John Wick: After taking his wife off life support in the opening scenes, funeral services are held in some cemetery with sweeping views of the NYC (primarily Manhattan) skyline:
The cemetery is First Calvary Cemetery, a Roman Catholic burial ground that is one of four parts of the greater Calvary Cemetery in Long Island City (the cemetery website is wrong, they’re not located in Woodside; they’re in the 11101 ZIP, which is Long Island City).
The cemetery is a secret space, not nearly as popular – or fun, honestly – as Green-Wood, but also a lot quieter. Like some hills in Green-Wood though, it does offer some commanding perspectives of skylines and signature buildings. I especially appreciate the juxtaposition of gravestones with signifiers of Empire and World Trade:
In a subsequent scene, John Wick gets assaulted in his extremely fancy New Jersey home, his dog gets murdered, and his car (a 1969 Mustang Mach1) stolen. The thieves take his vehicle to some chop shop, and in the approach to the shop’s security gate the Kosciuszko Bridge can clearly be seen in the background:
Seen on the left edge of the image is “[L]AUREL HILL BLVD,” which borders First Calvalry Cemetery to the south (not all roads in Queens are numbers – some have names too!).
The location is a facility called “Pine Non Ferrous” or “Pine Scrap Metal” depending on what sign or map you read, and can be seen here:
(Spin around 180° and you’ll see First Calvalry Cemetery.)
This next scene is brilliant on so many levels, namely the sequence cuts and the implications: John Wick, ready to wage war to avenge the death of his dog, a parting gift from his deceased wife, ready to kill dozens and dozens of men to achieve his objectives, knows the location of the chop shop from his previous line of work. But he simply won’t drive his SUV with two broken windows there. He’ll kill men, but opts for the bus to get to the chop shop. Apparently he gets the Q90 from New Jersey (instead of a cab) and gets conveniently dropped off right in front of the chop shop. BRILLIANT!
He didn’t even change out of his bloodied shirt!
And no there’s no Q90 bus, there’s no tree-lined road in this area, and there’s not even a bus route that runs along the southern edge of First Calvary Cemetery (shown blacked out in the adjacent map).
I appreciate the world of make-believe in film!
But I appreciate even more whoever scouted this area of Long Island City for this film, and put these pieces of the puzzle together to achieve the shots they wanted. Long Island City, the next “it” neighborhood, still has some pretty crap-tastic spaces that are more reminiscent – as my friend Jo would say – of Half-Life than any hip, urban environment (and is part of my thesis why, long-term, it’ll never entirely be gentrified – this ain’t Brooklyn!). For example:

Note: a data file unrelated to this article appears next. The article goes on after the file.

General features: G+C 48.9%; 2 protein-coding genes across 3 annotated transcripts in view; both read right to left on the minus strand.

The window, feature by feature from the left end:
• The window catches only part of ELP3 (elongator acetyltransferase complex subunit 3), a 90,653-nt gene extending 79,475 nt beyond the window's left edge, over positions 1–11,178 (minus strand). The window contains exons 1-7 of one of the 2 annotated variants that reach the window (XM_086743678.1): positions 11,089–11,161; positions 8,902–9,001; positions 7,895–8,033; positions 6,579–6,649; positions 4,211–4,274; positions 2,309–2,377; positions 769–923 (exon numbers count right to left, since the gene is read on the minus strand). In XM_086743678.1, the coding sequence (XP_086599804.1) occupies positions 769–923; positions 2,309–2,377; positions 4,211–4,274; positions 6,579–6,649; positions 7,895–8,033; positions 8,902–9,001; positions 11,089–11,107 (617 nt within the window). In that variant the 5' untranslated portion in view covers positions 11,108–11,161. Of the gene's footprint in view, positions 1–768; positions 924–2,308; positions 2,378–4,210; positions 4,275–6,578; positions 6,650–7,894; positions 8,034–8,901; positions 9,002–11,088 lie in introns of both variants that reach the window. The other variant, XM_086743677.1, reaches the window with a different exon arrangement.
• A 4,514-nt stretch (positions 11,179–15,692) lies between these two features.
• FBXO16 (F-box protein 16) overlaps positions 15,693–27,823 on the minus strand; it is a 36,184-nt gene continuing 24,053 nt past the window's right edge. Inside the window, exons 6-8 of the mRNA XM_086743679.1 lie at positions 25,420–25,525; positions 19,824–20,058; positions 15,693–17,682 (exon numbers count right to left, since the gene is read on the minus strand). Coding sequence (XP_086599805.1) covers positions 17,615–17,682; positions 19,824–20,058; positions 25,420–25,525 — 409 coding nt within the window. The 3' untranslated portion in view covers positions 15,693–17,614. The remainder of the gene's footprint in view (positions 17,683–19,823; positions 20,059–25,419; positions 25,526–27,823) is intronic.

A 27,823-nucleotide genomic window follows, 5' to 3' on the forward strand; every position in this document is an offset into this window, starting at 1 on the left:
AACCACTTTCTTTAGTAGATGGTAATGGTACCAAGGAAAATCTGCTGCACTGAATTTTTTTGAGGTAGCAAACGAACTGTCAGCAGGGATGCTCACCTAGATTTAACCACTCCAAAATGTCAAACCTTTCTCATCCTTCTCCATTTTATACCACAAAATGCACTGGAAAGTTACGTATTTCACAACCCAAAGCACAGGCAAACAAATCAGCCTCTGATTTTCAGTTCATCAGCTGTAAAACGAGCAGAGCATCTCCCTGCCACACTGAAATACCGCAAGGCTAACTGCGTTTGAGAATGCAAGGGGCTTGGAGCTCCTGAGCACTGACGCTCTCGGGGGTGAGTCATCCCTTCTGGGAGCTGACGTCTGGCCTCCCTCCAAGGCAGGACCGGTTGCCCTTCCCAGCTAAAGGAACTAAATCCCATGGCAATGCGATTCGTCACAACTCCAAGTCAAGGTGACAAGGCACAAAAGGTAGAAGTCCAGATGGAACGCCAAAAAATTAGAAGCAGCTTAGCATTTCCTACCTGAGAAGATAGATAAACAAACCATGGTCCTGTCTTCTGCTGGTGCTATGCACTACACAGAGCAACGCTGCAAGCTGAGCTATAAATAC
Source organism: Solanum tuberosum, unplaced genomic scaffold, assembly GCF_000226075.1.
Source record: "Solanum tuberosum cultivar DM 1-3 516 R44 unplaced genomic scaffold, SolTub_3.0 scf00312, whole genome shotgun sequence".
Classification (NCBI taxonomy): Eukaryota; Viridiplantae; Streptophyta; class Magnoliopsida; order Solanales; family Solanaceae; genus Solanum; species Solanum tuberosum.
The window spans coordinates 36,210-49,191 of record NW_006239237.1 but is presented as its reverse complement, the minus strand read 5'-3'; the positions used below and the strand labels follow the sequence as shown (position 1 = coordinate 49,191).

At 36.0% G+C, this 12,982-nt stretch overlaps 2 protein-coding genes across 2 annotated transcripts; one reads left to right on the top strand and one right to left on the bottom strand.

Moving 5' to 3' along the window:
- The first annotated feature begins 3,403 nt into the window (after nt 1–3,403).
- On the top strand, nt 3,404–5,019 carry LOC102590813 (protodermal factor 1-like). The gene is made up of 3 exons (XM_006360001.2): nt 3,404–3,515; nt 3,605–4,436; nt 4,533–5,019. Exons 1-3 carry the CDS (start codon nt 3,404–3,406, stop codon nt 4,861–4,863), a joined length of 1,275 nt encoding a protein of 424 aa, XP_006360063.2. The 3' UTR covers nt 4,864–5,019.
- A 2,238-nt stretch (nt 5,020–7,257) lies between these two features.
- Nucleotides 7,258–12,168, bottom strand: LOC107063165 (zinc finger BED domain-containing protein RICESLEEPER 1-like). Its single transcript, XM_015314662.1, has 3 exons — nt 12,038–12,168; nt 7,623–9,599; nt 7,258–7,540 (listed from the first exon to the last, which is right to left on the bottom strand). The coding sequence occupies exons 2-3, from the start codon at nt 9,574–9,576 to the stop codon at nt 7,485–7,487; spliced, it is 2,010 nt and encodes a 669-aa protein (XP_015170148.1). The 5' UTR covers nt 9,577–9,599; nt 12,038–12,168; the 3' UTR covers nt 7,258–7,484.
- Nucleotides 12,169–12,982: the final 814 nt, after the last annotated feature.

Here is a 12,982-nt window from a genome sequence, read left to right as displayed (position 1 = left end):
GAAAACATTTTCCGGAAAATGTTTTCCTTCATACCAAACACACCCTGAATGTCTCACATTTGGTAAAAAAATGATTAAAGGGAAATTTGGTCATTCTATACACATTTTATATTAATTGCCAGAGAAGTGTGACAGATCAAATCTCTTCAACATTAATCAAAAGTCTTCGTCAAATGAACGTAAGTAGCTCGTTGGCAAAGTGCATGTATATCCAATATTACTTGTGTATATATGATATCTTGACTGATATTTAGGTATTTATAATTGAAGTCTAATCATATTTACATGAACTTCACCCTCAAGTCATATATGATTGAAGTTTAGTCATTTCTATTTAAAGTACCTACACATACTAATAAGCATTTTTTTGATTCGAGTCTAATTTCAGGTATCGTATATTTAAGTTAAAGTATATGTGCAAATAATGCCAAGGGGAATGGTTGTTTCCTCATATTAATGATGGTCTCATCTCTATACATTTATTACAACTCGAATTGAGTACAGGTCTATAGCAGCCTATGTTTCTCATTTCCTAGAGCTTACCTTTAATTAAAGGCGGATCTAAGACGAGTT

Here are some non-Queens bonus scenes.
This scene attempts to suggest that a church in Manhattan is a front where Viggo Tarasov “keeps his private stash,” because at the end of the scene Tarasov says his son is in a “safe house, Brooklyn” as if they weren’t in Brooklyn – but the “church” (the exterior anyhow – I don’t recognize the interior) is easily recognizable as Weylin B. Seymour’s, the Williamsburg Savings Bank building, at the foot of the Williamsburg Bridge, on the Brooklyn side:
I forget what you call it in film and movies when there are inconsistencies within sequences, but I feel like this is one of those – hard to tell. In one scene, Marcus, played by Willem Dafoe, fires a rifle using his right hand to pull the trigger; in the next he’s seen using his left hand. In the sequence leading to the first screenshot, Marcus can clearly be seen using his right arm as his ‘strong’ hand, to both carry a suitcase and connect parts of the gun; now for the second screenshot, the part in Dafoe’s hair actually goes the other way, which makes it appear as though he’s holding the gun opposite, when he might actually be holding it the same way as in the first screenshot, but film editors decided to flip the film to make it appear he was pointing down-and-to-the-right instead of down-and-to-the-left in the scene:
Yeah. Bad editing.
And for the final scene examined here you can deduce the scene was shot on the rooftop of the James Hotel based on the orientation of HVAC equipment seen on the AT&T Long Distance Building in the middleground:
From there, pan north a bit and, sure enough, there’s the James: